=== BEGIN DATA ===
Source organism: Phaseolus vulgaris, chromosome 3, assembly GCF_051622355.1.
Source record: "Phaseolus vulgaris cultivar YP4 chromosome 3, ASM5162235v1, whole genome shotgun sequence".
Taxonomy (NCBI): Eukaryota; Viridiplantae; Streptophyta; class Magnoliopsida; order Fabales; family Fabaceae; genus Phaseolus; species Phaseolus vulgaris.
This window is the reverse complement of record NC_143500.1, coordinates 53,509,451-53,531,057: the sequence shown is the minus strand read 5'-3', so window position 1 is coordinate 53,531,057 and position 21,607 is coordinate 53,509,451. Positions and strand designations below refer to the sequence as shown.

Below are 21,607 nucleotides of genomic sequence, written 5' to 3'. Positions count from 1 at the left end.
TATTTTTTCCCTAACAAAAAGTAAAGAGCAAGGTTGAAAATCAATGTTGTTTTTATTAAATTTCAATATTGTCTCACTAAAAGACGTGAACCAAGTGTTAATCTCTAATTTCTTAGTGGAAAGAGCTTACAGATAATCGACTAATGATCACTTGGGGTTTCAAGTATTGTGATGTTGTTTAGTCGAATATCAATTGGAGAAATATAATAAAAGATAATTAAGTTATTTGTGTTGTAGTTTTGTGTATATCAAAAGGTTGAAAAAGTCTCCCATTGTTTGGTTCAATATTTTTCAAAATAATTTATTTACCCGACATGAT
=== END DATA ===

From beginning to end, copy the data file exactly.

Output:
Source organism: Phaseolus vulgaris, chromosome 3, assembly GCF_051622355.1.
Source record: "Phaseolus vulgaris cultivar YP4 chromosome 3, ASM5162235v1, whole genome shotgun sequence".
Taxonomy (NCBI): Eukaryota; Viridiplantae; Streptophyta; class Magnoliopsida; order Fabales; family Fabaceae; genus Phaseolus; species Phaseolus vulgaris.
This window is the reverse complement of record NC_143500.1, coordinates 53,509,451-53,531,057: the sequence shown is the minus strand read 5'-3', so window position 1 is coordinate 53,531,057 and position 21,607 is coordinate 53,509,451. Positions and strand designations below refer to the sequence as shown.

Below are 21,607 nucleotides of genomic sequence, written 5' to 3'. Positions count from 1 at the left end.
TATTTTTTCCCTAACAAAAAGTAAAGAGCAAGGTTGAAAATCAATGTTGTTTTTATTAAATTTCAATATTGTCTCACTAAAAGACGTGAACCAAGTGTTAATCTCTAATTTCTTAGTGGAAAGAGCTTACAGATAATCGACTAATGATCACTTGGGGTTTCAAGTATTGTGATGTTGTTTAGTCGAATATCAATTGGAGAAATATAATAAAAGATAATTAAGTTATTTGTGTTGTAGTTTTGTGTATATCAAAAGGTTGAAAAAGTCTCCCATTGTTTGGTTCAATATTTTTCAAAATAATTTATTTACCCGACATGAT